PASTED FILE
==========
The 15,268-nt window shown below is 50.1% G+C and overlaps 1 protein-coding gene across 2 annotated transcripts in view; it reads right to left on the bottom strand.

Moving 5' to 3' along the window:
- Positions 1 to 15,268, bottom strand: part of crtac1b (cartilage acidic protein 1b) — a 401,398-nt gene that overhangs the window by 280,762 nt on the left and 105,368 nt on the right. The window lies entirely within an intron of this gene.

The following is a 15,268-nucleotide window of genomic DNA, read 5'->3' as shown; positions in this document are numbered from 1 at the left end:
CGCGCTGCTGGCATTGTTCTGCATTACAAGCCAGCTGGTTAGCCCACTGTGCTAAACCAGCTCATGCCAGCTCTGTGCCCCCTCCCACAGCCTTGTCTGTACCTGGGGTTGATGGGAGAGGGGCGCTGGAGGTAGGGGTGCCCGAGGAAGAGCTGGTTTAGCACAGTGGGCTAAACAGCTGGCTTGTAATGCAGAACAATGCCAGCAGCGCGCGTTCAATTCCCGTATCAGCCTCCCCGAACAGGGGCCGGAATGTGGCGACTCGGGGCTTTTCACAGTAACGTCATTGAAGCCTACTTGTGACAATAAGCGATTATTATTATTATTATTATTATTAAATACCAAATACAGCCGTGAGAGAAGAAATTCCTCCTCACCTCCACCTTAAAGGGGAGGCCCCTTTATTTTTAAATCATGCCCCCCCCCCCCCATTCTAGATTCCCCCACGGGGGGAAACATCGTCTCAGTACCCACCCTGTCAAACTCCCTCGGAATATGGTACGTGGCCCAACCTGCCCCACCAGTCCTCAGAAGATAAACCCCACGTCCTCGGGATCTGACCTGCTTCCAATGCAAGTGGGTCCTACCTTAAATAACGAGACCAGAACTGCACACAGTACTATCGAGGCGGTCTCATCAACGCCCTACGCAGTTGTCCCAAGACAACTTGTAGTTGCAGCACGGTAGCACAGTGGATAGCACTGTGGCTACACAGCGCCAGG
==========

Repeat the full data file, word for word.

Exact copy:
The 15,268-nt window shown below is 50.1% G+C and overlaps 1 protein-coding gene across 2 annotated transcripts in view; it reads right to left on the bottom strand.

Moving 5' to 3' along the window:
- Positions 1 to 15,268, bottom strand: part of crtac1b (cartilage acidic protein 1b) — a 401,398-nt gene that overhangs the window by 280,762 nt on the left and 105,368 nt on the right. The window lies entirely within an intron of this gene.

The following is a 15,268-nucleotide window of genomic DNA, read 5'->3' as shown; positions in this document are numbered from 1 at the left end:
CGCGCTGCTGGCATTGTTCTGCATTACAAGCCAGCTGGTTAGCCCACTGTGCTAAACCAGCTCATGCCAGCTCTGTGCCCCCTCCCACAGCCTTGTCTGTACCTGGGGTTGATGGGAGAGGGGCGCTGGAGGTAGGGGTGCCCGAGGAAGAGCTGGTTTAGCACAGTGGGCTAAACAGCTGGCTTGTAATGCAGAACAATGCCAGCAGCGCGCGTTCAATTCCCGTATCAGCCTCCCCGAACAGGGGCCGGAATGTGGCGACTCGGGGCTTTTCACAGTAACGTCATTGAAGCCTACTTGTGACAATAAGCGATTATTATTATTATTATTATTATTAAATACCAAATACAGCCGTGAGAGAAGAAATTCCTCCTCACCTCCACCTTAAAGGGGAGGCCCCTTTATTTTTAAATCATGCCCCCCCCCCCCCATTCTAGATTCCCCCACGGGGGGAAACATCGTCTCAGTACCCACCCTGTCAAACTCCCTCGGAATATGGTACGTGGCCCAACCTGCCCCACCAGTCCTCAGAAGATAAACCCCACGTCCTCGGGATCTGACCTGCTTCCAATGCAAGTGGGTCCTACCTTAAATAACGAGACCAGAACTGCACACAGTACTATCGAGGCGGTCTCATCAACGCCCTACGCAGTTGTCCCAAGACAACTTGTAGTTGCAGCACGGTAGCACAGTGGATAGCACTGTGGCTACACAGCGCCAGG